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Charles W. Chesnutt to George Washington Cable, 3 May 1889

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  My Dear Mr. Cable:-

I regret to say that, after mature deliberation, I have reached the conclusion that I could not afford to come to Northampton for any sum which, judging from the figures you have already mentioned, you would probably feel justified in offering me. The contingency which immediately inspired my first letter to you did not happen—that is, the appointment of official stenographers,—so that my business is not affected in that direction. My earnings for, the month just ended, as per memorandum lying before me, are just $250.65. I have just made a change in my business which will, I hope, enable me to increase the income from it with less work on my part individually. So you will see that even $1200.00 or $1500.00 a year would, in comparison, be a sacrifice of half my income,—a sacrifice which I, personally, would not hesitate to make, in view of the compensating advantages, but which my duty to my family, and other considerations which would perhaps not interest you, constrain me not to make.

I hope, however, to still do what I can in the good cause of human rights, and am not likely to grow lukewarm in it, for if no nobler motive inspired me, my own interests and those of many who are dear to me are largely at stake. But I hope still to find opportunities, and I shall write and speak and act as occasion may require.


I have written to the North American Review asking for something definite in regard to the acceptance of my article, but have as yet received no answer.1

I enclose you a list of names of gentlemen who will be valuable additions to the list of those to whom Open Letter Club pamphlets are sent.2

My office arrangements are now such that I can give prompt attention to copying or other work, and as I have already said, you can command me for assistance in anything where distance will not be too great an obstacle. Reiterating my regret at feeling forced to the conclusion I have reached, I remain

Very respectfully yours Chas. W Chesnutt 30 Blackstone Bld'g, Cleveland, O. G. W. Cable, Esq., Northamtonpton, Mass.

P.S. Please note the change of address—


Correspondent: George Washington Cable (1844–1925) was a reporter, novelist, and critic. He began his career at the New Orleans Times-Picayune, writing nearly one hundred columns in two years. After working on a collection of journalistic essays based mostly on historical accounts, Cable turned to writing short stories, novellas, and novels, typically set in New Orleans. In the 1880s, Cable began lecturing, writing essays, and forming organizations focused on social reform, specifically in the areas of Black rights and prison conditions, and in 1885 he moved to Northampton, MA. Cable and Chesnutt met for the first time in Cleveland, on December 21, 1888, at the Congregational Club's Forefather's Day celebration, where Cable was the principal speaker. They began corresponding immediately, and in mid-1889 Cable offered to employ Chesnutt as his secretary in Northampton, MA; Chesnutt declined. Cable visited the Chesnutt home in the fall of 1889, and for two years, their correspondence was frequent, typically about Cable's political efforts on race issues, Chesnutt's writings, or recent publications. After 1891, they corresponded only occasionally.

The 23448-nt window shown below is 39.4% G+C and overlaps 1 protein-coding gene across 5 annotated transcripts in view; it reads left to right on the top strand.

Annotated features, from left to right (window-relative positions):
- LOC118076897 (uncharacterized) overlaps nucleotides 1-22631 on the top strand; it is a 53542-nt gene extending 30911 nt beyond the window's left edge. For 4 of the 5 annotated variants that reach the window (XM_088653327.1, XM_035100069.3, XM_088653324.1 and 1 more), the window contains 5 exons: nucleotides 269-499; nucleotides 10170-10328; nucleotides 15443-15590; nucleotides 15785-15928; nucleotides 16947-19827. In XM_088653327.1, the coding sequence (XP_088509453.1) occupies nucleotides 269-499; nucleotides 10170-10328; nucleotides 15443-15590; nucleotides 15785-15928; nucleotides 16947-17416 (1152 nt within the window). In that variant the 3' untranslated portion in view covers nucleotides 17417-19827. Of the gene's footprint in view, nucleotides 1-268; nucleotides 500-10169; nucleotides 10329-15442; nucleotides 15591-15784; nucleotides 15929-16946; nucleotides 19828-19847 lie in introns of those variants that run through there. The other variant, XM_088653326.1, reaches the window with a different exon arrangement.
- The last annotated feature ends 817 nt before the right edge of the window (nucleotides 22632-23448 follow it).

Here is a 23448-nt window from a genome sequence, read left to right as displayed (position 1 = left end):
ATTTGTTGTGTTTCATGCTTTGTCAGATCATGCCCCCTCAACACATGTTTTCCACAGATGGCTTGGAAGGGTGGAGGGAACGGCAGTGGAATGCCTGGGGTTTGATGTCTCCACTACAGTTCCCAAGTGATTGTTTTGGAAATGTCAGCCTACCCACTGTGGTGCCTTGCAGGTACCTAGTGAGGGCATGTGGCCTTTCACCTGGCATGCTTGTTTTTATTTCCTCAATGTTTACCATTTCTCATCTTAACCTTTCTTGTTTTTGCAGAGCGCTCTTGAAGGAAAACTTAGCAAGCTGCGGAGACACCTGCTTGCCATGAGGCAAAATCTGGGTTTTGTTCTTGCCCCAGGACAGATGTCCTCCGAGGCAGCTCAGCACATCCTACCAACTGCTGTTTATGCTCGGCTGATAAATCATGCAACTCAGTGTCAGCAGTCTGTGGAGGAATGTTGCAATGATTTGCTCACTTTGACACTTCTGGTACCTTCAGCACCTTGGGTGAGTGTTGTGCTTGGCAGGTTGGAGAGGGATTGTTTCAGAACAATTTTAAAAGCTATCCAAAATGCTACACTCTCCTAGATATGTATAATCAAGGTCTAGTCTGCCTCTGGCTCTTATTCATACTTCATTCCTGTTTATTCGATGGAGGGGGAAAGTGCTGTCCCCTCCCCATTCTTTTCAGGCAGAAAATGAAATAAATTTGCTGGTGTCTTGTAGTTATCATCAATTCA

1. Chesnutt references his essay "An Inside View," which he first sent to George Washington Cable on January 18, 1889. He retitled it "The Negro's Answer to the Negro Question" and sent three copies to Cable on February 12, 1889. The essay was rejected by The North American Review and Richard Gilder, editor at The Century, to whom Cable had sent the essay. Gilder described it to Cable as "so timely and so political—in fact so partisan—that we cannot handle it," but suggested it should appear at once somewhere. The essay remained unpublished in Chesnutt's lifetime. See "An Inside View of the Negro Question" in Joseph R. McElrath, Jr., Robert C. Leitz, III, and Jesse S. Crisler, eds, Charles W. Chesnutt: Essays and Speeches (Stanford: Stanford UP), 57-68.[back]

2. The Open Letter Club was a national organization led by George W. Cable and William Malone Baskervill, which advocated for civil rights and educational access for southern African Americans. Cable asked Chesnutt to develop a mailing list of prominent North Carolinians for the Club in early spring, 1889.[back]